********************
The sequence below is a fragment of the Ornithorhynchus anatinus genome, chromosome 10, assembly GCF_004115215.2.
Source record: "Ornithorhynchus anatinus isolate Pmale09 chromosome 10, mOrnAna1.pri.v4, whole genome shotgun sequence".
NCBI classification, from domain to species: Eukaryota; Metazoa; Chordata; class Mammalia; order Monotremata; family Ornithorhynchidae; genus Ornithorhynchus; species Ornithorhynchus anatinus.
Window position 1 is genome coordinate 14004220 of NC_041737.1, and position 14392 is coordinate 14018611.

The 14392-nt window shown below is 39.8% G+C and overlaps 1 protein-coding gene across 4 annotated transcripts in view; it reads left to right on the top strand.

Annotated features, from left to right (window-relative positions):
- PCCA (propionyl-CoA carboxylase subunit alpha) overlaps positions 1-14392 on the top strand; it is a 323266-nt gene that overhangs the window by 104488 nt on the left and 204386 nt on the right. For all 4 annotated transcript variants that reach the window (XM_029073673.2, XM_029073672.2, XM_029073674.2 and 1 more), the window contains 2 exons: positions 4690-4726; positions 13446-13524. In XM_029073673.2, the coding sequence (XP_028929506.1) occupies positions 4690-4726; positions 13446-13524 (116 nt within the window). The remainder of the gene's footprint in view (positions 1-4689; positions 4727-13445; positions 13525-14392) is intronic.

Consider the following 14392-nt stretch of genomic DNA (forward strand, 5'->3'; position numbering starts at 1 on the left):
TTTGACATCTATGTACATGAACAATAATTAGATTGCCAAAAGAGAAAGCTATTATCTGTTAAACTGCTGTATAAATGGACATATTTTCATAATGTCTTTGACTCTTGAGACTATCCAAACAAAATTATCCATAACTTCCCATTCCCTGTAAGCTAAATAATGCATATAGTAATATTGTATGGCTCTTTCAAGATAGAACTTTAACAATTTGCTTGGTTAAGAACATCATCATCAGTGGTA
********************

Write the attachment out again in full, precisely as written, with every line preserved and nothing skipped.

The sequence below is a fragment of the Ornithorhynchus anatinus genome, chromosome 10, assembly GCF_004115215.2.
Source record: "Ornithorhynchus anatinus isolate Pmale09 chromosome 10, mOrnAna1.pri.v4, whole genome shotgun sequence".
NCBI classification, from domain to species: Eukaryota; Metazoa; Chordata; class Mammalia; order Monotremata; family Ornithorhynchidae; genus Ornithorhynchus; species Ornithorhynchus anatinus.
Window position 1 is genome coordinate 14004220 of NC_041737.1, and position 14392 is coordinate 14018611.

The 14392-nt window shown below is 39.8% G+C and overlaps 1 protein-coding gene across 4 annotated transcripts in view; it reads left to right on the top strand.

Annotated features, from left to right (window-relative positions):
- PCCA (propionyl-CoA carboxylase subunit alpha) overlaps positions 1-14392 on the top strand; it is a 323266-nt gene that overhangs the window by 104488 nt on the left and 204386 nt on the right. For all 4 annotated transcript variants that reach the window (XM_029073673.2, XM_029073672.2, XM_029073674.2 and 1 more), the window contains 2 exons: positions 4690-4726; positions 13446-13524. In XM_029073673.2, the coding sequence (XP_028929506.1) occupies positions 4690-4726; positions 13446-13524 (116 nt within the window). The remainder of the gene's footprint in view (positions 1-4689; positions 4727-13445; positions 13525-14392) is intronic.

Consider the following 14392-nt stretch of genomic DNA (forward strand, 5'->3'; position numbering starts at 1 on the left):
TTTGACATCTATGTACATGAACAATAATTAGATTGCCAAAAGAGAAAGCTATTATCTGTTAAACTGCTGTATAAATGGACATATTTTCATAATGTCTTTGACTCTTGAGACTATCCAAACAAAATTATCCATAACTTCCCATTCCCTGTAAGCTAAATAATGCATATAGTAATATTGTATGGCTCTTTCAAGATAGAACTTTAACAATTTGCTTGGTTAAGAACATCATCATCAGTGGTA